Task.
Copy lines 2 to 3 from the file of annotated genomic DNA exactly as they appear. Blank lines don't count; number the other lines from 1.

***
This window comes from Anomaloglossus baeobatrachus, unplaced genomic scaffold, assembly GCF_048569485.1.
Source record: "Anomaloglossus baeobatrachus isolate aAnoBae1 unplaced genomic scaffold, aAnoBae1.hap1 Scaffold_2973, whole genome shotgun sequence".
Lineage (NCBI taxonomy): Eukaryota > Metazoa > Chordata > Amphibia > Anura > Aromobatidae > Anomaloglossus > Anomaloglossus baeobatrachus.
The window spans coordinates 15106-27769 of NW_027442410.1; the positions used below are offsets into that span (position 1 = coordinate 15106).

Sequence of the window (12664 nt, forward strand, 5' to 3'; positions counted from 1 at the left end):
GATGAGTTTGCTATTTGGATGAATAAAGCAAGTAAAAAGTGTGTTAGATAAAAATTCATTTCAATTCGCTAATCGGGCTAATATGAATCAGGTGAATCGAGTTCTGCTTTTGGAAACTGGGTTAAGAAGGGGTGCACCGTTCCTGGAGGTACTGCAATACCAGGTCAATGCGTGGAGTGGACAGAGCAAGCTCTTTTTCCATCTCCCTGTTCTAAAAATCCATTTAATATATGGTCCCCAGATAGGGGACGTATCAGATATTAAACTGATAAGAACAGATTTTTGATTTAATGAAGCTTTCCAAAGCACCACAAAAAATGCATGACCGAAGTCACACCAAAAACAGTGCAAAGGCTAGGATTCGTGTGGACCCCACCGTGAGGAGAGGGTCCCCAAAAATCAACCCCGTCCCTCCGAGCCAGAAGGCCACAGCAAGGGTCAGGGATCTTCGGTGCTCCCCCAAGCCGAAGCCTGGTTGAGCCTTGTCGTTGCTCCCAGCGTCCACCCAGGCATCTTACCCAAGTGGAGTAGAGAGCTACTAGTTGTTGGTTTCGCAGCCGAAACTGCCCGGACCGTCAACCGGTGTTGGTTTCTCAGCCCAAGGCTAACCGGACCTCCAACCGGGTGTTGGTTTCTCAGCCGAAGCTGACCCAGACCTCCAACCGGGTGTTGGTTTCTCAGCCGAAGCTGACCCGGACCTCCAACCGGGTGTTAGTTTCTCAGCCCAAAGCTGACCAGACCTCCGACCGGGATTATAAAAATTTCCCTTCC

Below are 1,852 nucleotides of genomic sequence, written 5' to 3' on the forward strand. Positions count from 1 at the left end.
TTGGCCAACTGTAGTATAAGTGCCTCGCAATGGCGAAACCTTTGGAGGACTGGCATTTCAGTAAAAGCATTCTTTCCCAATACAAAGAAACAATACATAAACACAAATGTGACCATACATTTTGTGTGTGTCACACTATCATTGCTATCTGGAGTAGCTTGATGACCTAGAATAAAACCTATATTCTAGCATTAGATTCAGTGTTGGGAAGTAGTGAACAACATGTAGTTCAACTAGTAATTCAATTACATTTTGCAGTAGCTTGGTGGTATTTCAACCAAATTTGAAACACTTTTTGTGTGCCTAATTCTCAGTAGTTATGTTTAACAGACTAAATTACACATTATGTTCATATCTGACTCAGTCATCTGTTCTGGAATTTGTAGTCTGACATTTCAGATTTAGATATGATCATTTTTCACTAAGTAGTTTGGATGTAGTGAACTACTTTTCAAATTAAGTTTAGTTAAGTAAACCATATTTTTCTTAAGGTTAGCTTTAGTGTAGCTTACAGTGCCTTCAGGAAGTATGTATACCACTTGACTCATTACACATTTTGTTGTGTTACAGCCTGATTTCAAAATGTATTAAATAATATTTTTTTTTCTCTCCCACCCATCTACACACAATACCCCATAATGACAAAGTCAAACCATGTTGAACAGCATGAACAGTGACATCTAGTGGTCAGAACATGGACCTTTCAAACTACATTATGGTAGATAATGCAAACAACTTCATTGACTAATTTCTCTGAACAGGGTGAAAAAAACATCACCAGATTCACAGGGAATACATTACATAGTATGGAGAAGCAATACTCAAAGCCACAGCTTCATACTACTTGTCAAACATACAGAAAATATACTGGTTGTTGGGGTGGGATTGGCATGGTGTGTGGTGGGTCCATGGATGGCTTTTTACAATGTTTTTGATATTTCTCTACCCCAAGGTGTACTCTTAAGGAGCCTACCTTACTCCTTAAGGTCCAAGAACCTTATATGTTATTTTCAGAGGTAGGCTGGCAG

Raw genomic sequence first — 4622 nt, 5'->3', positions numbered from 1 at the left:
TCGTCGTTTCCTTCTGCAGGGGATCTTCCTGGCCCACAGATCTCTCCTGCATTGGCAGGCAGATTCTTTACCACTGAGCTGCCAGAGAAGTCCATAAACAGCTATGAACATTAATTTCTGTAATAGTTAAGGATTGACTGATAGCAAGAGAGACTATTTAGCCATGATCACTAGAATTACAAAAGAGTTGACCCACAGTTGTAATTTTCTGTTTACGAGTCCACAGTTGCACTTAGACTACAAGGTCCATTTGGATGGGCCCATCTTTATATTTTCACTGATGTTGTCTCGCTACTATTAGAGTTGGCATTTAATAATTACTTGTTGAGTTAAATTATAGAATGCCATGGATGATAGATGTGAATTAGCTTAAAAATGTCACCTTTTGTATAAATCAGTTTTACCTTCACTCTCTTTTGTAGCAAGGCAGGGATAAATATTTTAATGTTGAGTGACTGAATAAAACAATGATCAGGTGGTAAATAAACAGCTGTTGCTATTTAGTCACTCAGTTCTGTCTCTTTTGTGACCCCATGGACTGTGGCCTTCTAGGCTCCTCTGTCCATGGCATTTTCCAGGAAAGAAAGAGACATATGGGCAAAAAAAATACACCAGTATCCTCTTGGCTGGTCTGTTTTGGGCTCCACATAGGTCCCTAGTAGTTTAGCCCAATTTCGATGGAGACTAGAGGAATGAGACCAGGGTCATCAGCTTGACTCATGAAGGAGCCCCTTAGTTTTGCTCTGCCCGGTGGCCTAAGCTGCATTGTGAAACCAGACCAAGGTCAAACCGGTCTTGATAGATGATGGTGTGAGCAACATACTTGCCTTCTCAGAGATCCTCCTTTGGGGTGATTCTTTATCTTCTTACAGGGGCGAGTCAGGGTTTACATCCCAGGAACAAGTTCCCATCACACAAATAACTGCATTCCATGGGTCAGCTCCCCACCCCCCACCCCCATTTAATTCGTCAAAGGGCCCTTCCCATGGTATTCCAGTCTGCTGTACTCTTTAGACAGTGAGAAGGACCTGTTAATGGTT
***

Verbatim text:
Source record: "Anomaloglossus baeobatrachus isolate aAnoBae1 unplaced genomic scaffold, aAnoBae1.hap1 Scaffold_2973, whole genome shotgun sequence".
Lineage (NCBI taxonomy): Eukaryota > Metazoa > Chordata > Amphibia > Anura > Aromobatidae > Anomaloglossus > Anomaloglossus baeobatrachus.